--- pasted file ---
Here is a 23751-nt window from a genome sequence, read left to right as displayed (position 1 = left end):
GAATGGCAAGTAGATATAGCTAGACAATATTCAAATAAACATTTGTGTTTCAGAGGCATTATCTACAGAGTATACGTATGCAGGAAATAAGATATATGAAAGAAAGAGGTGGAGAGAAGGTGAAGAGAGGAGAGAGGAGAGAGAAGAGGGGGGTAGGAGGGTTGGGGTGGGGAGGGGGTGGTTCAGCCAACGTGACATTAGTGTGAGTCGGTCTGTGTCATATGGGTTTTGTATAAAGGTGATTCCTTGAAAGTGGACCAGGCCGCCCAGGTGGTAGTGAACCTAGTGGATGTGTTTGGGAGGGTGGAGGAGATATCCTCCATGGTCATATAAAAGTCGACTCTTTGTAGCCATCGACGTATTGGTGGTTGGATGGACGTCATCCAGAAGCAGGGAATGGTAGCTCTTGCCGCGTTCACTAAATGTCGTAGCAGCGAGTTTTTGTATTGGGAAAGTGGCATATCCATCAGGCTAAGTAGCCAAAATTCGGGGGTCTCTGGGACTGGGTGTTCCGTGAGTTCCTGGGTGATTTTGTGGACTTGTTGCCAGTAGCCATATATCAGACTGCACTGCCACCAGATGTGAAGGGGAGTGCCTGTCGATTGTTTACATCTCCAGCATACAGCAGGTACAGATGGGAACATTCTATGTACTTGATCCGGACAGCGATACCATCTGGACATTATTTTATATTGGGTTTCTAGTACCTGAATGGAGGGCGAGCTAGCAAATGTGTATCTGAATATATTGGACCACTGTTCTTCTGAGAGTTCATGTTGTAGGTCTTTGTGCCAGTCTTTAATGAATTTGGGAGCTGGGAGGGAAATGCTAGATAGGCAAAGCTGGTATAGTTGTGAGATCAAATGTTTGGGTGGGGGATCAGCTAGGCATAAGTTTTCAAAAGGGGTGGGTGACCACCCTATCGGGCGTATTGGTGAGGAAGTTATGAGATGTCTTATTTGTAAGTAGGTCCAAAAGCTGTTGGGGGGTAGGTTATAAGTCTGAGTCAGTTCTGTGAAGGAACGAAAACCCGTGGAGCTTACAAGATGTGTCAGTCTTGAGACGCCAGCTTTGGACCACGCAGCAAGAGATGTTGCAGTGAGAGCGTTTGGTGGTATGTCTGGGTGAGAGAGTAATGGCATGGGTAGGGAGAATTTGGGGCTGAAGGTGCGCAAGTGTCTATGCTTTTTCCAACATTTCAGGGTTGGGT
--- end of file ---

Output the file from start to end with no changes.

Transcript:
Here is a 23751-nt window from a genome sequence, read left to right as displayed (position 1 = left end):
GAATGGCAAGTAGATATAGCTAGACAATATTCAAATAAACATTTGTGTTTCAGAGGCATTATCTACAGAGTATACGTATGCAGGAAATAAGATATATGAAAGAAAGAGGTGGAGAGAAGGTGAAGAGAGGAGAGAGGAGAGAGAAGAGGGGGGTAGGAGGGTTGGGGTGGGGAGGGGGTGGTTCAGCCAACGTGACATTAGTGTGAGTCGGTCTGTGTCATATGGGTTTTGTATAAAGGTGATTCCTTGAAAGTGGACCAGGCCGCCCAGGTGGTAGTGAACCTAGTGGATGTGTTTGGGAGGGTGGAGGAGATATCCTCCATGGTCATATAAAAGTCGACTCTTTGTAGCCATCGACGTATTGGTGGTTGGATGGACGTCATCCAGAAGCAGGGAATGGTAGCTCTTGCCGCGTTCACTAAATGTCGTAGCAGCGAGTTTTTGTATTGGGAAAGTGGCATATCCATCAGGCTAAGTAGCCAAAATTCGGGGGTCTCTGGGACTGGGTGTTCCGTGAGTTCCTGGGTGATTTTGTGGACTTGTTGCCAGTAGCCATATATCAGACTGCACTGCCACCAGATGTGAAGGGGAGTGCCTGTCGATTGTTTACATCTCCAGCATACAGCAGGTACAGATGGGAACATTCTATGTACTTGATCCGGACAGCGATACCATCTGGACATTATTTTATATTGGGTTTCTAGTACCTGAATGGAGGGCGAGCTAGCAAATGTGTATCTGAATATATTGGACCACTGTTCTTCTGAGAGTTCATGTTGTAGGTCTTTGTGCCAGTCTTTAATGAATTTGGGAGCTGGGAGGGAAATGCTAGATAGGCAAAGCTGGTATAGTTGTGAGATCAAATGTTTGGGTGGGGGATCAGCTAGGCATAAGTTTTCAAAAGGGGTGGGTGACCACCCTATCGGGCGTATTGGTGAGGAAGTTATGAGATGTCTTATTTGTAAGTAGGTCCAAAAGCTGTTGGGGGGTAGGTTATAAGTCTGAGTCAGTTCTGTGAAGGAACGAAAACCCGTGGAGCTTACAAGATGTGTCAGTCTTGAGACGCCAGCTTTGGACCACGCAGCAAGAGATGTTGCAGTGAGAGCGTTTGGTGGTATGTCTGGGTGAGAGAGTAATGGCATGGGTAGGGAGAATTTGGGGCTGAAGGTGCGCAAGTGTCTATGCTTTTTCCAACATTTCAGGGTTGGGT